The main difference between these actions, is that banking doesn’t get the same response of disgust, as arresting sick people or trying to take their medicine. The general public is less aware of the banking issue, because it doesn’t hit the ‘horrified’ button. People might have to take out cash at the ATM before making their purchase; but this fazes people less than arresting people trying not to die. Something about federal police targeting cancer patients didn’t sit well with the public. In fact, its hard to find the stories online anymore (though we all remember them), which indicates possible censorship.

Medical marijuana patients and dispensaries used to be targeted
Medical marijuana patients and dispensaries used to be targeted

That practice didn’t make the federal government look good at all. Nor did it work, as evidenced by the growing number of legal locations. In December of 2014, Obama signed a spending law that barred federal police from raiding medical dispensaries in legalized states. The following year, a California federal court upheld this when it said it was unlawful for DEA agents to use federal funding to do these raids. This didn’t stop all raids, but it did change the general trajectory; and that behavior isn’t seen anymore in the same way.

Federal Safe Banking Act

The most recent incarnations of the SAFE Banking Act – aka The Secure and Fair Enforcement Banking Act, were introduced through two different bills in Congress on April 26th of this year. One was introduced in the House – HR 2891; and one to the Senate – S. 1323. Should either of these bills go through (they’re mainly the same, just introduced separately to the two sides of Congress), it would ban federal regulators from doing the following things:

  1. Asking or telling a bank to cease working with a client. Federal regulators will have no more ability to give banks orders of this kind because of working with a plant-touching (or not plant-touching) cannabis business.
  2. Considering proceeds from plant-touching (or not plant-touching) cannabis businesses to be unlawful, dirty, or laundered in some way.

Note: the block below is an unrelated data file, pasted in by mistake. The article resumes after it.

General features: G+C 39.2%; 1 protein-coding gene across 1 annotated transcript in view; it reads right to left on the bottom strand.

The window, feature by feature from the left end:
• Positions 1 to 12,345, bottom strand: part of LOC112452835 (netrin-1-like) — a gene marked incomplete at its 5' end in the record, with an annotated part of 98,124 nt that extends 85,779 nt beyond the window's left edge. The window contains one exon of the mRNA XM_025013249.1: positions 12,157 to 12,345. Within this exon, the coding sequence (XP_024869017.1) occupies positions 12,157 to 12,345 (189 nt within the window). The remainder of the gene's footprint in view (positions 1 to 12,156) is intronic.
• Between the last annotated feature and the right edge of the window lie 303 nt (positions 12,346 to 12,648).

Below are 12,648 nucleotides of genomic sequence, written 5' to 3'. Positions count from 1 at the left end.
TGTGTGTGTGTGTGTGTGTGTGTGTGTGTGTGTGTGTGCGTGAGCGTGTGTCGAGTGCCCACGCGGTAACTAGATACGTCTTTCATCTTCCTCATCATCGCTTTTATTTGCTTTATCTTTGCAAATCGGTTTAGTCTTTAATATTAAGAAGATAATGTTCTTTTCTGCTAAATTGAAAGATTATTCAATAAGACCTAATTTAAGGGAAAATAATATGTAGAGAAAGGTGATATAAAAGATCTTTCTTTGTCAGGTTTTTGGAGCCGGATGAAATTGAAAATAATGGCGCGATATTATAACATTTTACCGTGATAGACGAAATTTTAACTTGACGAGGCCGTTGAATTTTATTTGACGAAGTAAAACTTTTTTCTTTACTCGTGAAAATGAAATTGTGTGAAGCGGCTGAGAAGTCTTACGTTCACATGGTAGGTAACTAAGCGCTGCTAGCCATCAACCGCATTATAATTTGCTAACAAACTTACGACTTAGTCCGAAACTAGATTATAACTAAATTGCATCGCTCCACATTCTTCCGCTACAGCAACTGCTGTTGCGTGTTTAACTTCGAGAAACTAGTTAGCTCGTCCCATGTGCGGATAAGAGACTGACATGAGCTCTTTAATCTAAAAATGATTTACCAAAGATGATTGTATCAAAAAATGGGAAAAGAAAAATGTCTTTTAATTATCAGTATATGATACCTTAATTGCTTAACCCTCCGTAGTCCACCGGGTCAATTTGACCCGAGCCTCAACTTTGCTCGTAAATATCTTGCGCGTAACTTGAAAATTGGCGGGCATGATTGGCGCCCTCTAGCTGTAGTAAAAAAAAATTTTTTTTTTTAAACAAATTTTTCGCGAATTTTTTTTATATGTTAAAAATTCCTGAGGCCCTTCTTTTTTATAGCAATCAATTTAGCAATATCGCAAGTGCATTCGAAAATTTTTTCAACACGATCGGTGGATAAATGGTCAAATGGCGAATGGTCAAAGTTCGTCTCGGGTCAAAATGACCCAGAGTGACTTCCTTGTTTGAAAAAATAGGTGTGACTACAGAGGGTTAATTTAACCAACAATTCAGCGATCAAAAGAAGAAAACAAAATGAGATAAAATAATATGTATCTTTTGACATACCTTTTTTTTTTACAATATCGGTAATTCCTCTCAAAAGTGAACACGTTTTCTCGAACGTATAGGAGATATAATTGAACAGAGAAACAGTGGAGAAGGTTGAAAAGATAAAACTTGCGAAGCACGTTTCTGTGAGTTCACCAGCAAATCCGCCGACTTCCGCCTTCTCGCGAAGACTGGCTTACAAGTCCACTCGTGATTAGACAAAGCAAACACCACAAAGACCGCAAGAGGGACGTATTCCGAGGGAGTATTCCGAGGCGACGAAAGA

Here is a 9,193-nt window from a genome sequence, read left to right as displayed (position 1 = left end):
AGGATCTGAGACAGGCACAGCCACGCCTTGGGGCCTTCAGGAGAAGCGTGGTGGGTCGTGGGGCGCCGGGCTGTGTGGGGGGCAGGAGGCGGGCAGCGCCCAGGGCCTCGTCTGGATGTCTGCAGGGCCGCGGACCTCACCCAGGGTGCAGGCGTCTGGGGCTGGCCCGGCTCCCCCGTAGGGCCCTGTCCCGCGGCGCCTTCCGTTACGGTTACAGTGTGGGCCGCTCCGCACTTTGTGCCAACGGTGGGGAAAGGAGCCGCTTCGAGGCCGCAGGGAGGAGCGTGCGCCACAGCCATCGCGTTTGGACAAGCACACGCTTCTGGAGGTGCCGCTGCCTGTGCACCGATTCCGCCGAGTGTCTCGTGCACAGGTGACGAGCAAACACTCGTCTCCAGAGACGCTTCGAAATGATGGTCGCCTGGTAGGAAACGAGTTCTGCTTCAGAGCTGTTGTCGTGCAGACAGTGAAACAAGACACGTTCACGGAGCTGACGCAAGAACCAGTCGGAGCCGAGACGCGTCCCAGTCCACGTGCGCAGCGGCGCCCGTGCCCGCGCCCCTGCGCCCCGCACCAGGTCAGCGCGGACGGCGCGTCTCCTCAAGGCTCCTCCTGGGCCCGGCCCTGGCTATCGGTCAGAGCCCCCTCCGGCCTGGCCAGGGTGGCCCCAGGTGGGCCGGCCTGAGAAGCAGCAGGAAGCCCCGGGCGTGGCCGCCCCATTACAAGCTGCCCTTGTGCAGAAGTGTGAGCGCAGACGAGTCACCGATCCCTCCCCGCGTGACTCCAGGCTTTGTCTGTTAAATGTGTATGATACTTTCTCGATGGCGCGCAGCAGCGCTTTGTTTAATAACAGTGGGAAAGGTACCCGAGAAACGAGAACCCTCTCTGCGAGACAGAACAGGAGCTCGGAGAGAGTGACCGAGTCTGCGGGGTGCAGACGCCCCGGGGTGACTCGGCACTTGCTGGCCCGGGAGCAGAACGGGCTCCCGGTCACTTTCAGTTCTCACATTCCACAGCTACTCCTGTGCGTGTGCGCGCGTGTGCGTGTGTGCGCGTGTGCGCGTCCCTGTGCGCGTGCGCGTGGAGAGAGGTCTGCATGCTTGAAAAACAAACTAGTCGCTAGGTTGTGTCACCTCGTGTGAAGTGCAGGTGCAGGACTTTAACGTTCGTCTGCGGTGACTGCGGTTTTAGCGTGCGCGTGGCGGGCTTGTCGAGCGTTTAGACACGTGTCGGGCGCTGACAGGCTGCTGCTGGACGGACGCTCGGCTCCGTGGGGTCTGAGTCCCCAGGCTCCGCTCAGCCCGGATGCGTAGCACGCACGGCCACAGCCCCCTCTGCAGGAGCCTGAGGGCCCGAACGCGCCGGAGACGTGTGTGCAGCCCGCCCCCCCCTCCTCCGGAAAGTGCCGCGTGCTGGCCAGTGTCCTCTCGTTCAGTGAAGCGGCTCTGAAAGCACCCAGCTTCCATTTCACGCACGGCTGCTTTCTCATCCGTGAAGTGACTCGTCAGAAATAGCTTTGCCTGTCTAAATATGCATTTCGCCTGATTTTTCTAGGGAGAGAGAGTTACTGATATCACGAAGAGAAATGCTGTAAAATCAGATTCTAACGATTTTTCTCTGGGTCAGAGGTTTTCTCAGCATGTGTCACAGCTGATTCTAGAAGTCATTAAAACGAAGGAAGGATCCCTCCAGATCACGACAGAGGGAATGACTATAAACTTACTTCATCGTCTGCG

3. Holding an institution liable for providing financial services to a plant-touching (or not plant-touching) cannabis business of any kind; including mortgages and loans.

Overall, the Safe Banking Act provides “protections for federally regulated financial institutions that serve state-sanctioned marijuana businesses.” In further explanation, “Currently, many financial institutions do not provide services to state-sanctioned marijuana businesses due to the federal classification of marijuana as a Schedule I controlled substance.”

If you noticed from how I brought it up, this isn’t exactly a new topic, nor the first time such bills were introduced. As of yet, none made it through. The original of this law was put forth in 2019 in the House of Representatives, although similar legislation had been proposed every year since 2013. The 2019 version made it to a House vote, and passed on September 25th, 2019. It too had a companion bill in the Senate. In the end, they both died before the House bill could pass the Senate, or for the Senate bill to pass either side.

The bill was reintroduced in 2021 in both sides of Congress again. The Senate version, dubbed the ‘SAFE Banking Plus’ act had added provisions regarding expungement. There was positivity around this bill, and a thought that it could make it through. It did not, and new bills were reintroduced again in 2023.

The Safe Banking Act was reintroduced this year in Congress
The Safe Banking Act was reintroduced this year in Congress

Will either of them make it this year? It’s hard to say. They were introduced on April 26th. On the 26th, the Senate bill was referred to the Committee on Banking, Housing, and Urban Affairs. It has undergone hearings in this committee, but there is no final answer, or further advancement. In the House, HR 2891 was referred to the Committee on Financial Services, the Judiciary Committee, and the Veterans’ Affairs Committee. On May 5th, the Veterans’ Affairs Committee referred it to the Subcommittee on Economic Opportunity.

In all honestly, this might not be the year. But the reality is, if its not this year, it’ll be the next. Much like a federal recreational legalization, its on the horizon with states changing policy left and right, even if its held off a little longer. The trajectory is pretty obvious, and within the next couple years, the ban on banking for legal cannabis companies, should be at an end.


The Federal Safe Banking Act will change how the cannabis business operates, when it does get through. For now, apart from states like Missouri passing measures to attempt to ease issues within state, the industry at large will have to wait a little longer.

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About the author

Sarah Friedman

I look stuff up and and write stuff down, in order to make sense of the world around. And I travel a lot too.